I’m all checked in to my hotel here in Garden Grove. The flight was uneventful, the rental car (a Mustang, natch) was ready, and it was an easy trip down the 405 to the Garden Grove freeway and the hotel. It’s my first time back to the Golden State since 1982, and so far, it looks pretty much the same.
But what news greeted me when I booted up the computer?
California Supreme Court overturns gay marriage ban
SAN FRANCISCO — — The California Supreme Court ruled today that same-sex couples should be permitted to marry, rejecting state marriage laws as discriminatory.
The state high court’s 4-3 ruling was unlikely to end the debate over gay matrimony in California. A group has circulated petitions for a November ballot initiative that would amend the state Constitution to block same-sex marriage, while the Legislature has twice passed bills to authorize gay marriage. Gov. Arnold Schwarzenegger vetoed both.
The long-awaited court decision stemmed from San Francisco’s highly publicized same-sex weddings, which in 2004 helped spur a conservative backlash in a presidential election year and a national dialogue over gay rights.
Several states have since passed constitutional amendments banning gay marriage. Today, 27 states have such amendments.
Today’s ruling by the Republican-dominated court affects more than 100,000 same-sex couples in the state, about a quarter of whom have children, according to U.S. census figures. It came after high courts in New York, Washington and New Jersey refused to extend marriage rights to gay couples. Before today, only Massachusetts’ top court has ruled in favor of permitting gays to wed.
Schwarzenegger, who has vetoed two measures that would have authorized same-sex marriage, today said he would abide by the court’s ruling.
“I respect the court’s decision and as governor, I will uphold its ruling,” he said in a statement. “Also, as I have said in the past, I will not support an amendment to the constitution that would overturn this state Supreme Court ruling.”
But as early as November, voters could be asked to render their opinion on an amendment that would again attempt to ban same-sex marriage.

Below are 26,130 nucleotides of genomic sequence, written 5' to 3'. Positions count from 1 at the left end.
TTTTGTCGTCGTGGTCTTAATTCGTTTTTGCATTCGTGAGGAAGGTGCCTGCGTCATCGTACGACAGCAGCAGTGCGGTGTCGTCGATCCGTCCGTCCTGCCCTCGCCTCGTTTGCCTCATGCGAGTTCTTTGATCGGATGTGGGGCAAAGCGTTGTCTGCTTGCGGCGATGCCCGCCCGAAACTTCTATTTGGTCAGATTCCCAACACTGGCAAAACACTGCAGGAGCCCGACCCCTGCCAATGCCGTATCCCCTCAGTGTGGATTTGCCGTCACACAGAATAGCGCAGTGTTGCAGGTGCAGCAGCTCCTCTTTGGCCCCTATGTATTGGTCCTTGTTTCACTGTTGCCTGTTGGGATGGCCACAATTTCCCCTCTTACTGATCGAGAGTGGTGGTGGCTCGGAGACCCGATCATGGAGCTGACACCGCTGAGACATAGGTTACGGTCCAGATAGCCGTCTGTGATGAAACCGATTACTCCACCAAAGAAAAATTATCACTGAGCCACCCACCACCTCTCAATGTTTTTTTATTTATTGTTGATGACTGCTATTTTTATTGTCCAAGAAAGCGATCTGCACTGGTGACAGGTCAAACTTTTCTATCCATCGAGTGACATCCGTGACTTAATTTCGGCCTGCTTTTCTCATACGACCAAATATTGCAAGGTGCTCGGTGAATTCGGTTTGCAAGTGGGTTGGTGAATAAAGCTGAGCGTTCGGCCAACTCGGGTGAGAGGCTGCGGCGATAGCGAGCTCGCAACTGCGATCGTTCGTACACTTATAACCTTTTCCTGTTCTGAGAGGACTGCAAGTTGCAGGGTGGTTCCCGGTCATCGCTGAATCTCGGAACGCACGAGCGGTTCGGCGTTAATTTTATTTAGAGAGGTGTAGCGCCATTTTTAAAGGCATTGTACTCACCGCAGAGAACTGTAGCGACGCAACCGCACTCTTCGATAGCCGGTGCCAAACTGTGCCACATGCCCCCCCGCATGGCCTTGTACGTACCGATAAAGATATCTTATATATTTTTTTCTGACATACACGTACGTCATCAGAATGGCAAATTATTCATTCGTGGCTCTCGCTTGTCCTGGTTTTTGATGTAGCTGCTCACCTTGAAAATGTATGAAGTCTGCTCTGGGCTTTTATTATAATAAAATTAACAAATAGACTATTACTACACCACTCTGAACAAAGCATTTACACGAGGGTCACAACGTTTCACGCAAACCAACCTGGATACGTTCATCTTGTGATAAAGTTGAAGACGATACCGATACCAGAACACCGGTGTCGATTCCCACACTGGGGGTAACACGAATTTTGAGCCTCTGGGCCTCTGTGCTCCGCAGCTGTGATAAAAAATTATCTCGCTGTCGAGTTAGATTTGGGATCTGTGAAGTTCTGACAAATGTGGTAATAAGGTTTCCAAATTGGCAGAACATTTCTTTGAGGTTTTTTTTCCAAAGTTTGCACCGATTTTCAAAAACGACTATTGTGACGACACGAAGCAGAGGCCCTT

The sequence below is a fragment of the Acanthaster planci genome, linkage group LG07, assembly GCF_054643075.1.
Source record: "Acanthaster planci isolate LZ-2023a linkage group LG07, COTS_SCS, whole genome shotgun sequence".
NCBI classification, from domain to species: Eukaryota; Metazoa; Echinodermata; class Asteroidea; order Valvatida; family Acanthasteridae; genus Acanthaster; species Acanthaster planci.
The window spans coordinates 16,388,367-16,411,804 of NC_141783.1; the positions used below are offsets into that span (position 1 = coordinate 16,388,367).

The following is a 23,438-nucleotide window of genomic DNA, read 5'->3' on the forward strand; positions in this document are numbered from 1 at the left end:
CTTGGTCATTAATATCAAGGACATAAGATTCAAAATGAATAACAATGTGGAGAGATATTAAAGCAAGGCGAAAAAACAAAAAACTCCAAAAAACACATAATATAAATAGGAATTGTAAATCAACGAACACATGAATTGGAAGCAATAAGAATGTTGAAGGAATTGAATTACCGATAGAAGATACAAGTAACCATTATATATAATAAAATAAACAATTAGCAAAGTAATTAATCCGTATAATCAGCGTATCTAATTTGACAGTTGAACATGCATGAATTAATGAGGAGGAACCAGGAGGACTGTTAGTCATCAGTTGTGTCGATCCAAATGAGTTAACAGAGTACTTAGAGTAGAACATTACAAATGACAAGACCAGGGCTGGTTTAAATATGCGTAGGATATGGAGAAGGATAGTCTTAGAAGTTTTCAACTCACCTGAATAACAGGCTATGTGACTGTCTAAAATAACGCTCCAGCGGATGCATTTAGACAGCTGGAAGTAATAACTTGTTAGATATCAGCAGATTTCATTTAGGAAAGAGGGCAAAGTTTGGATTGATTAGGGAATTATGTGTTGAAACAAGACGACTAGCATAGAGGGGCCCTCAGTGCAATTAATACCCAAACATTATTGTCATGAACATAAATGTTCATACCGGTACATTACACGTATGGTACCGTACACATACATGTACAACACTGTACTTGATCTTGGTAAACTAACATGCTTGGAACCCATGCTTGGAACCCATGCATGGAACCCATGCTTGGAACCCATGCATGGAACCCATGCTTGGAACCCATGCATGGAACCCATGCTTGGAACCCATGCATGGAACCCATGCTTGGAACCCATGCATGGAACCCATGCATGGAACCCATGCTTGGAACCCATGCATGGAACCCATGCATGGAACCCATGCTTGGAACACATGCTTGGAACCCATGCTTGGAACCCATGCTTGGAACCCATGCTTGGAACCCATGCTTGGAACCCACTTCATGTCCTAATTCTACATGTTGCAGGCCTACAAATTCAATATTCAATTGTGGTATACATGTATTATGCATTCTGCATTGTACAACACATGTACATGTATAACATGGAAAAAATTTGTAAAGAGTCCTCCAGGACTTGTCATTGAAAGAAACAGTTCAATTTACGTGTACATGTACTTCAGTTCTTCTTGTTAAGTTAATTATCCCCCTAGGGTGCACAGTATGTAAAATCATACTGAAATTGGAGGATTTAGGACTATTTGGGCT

A coalition of religious and conservative activists has submitted 1.1 million signatures to qualify the amendment, which would say that “only marriage between a man and a woman is valid or recognized in California.”
Andrew Pugno, an attorney for the initiative’s sponsors, said the Supreme Court decision is a boost for the measure because opponents have been saying there is no real threat that same sex marriages will happen.
“This decision draws a line in the sand and makes it clear that this is the last chance for voters to have a say,” Pugno said. “This is proof positive for voters that the courts are out of control and the voters have to step up.”
Here’s the money quote from the ruling:
[W]e conclude that, under this state’s Constitution, the constitutionally based right to marry properly must be understood to encompass the core set of basic substantive legal rights and attributes traditionally associated with marriage that are so integral to an individual’s liberty and personal autonomy that they may not be eliminated or abrogated by the Legislature or by the electorate through the statutory initiative process. These core substantive rights include, most fundamentally, the opportunity of an individual to establish — with the person with whom the individual has chosen to share his or her life — an officially recognized and protected family possessing mutual rights and responsibilities and entitled to the same respect and dignity accorded a union traditionally designated as marriage. As past cases establish, the substantive right of two adults who share a loving relationship to join together to establish an officially recognized family of their own — and, if the couple chooses, to raise children within that family — constitutes a vitally important attribute of the fundamental interest in liberty and personal autonomy that the California Constitution secures to all persons for the benefit of both the individual and society.
Furthermore, in contrast to earlier times, our state now recognizes that an individual’s capacity to establish a loving and long-term committed relationship with another person and responsibly to care for and raise children does not depend upon the individual’s sexual orientation, and, more generally, that an individual’s sexual orientation — like a person’s race or gender — does not constitute a legitimate basis upon which to deny or withhold legal rights. We therefore conclude that in view of the substance and significance of the fundamental constitutional right to form a family relationship, the California Constitution properly must be interpreted to guarantee this basic civil right to all Californians, whether gay or heterosexual, and to same-sex couples as well as to opposite-sex couples.
We’ve been saying that all along.
And the social conservatives and Religious Reich can eat a bug for all I care. We will have equal protection under the law. So go ahead and let them try to put their silly little amendment on the ballot in November; let them be exposed as the ignorant tight-ass bigots that they are twice in six months. I have no hope that the message will get through, but humiliation is good for the soul; assuming they have one.
Update: As expected, Glenn Greenwald has an excellent analysis of the decision, including a patient explanation of why this is ruling is not “judicial activism.”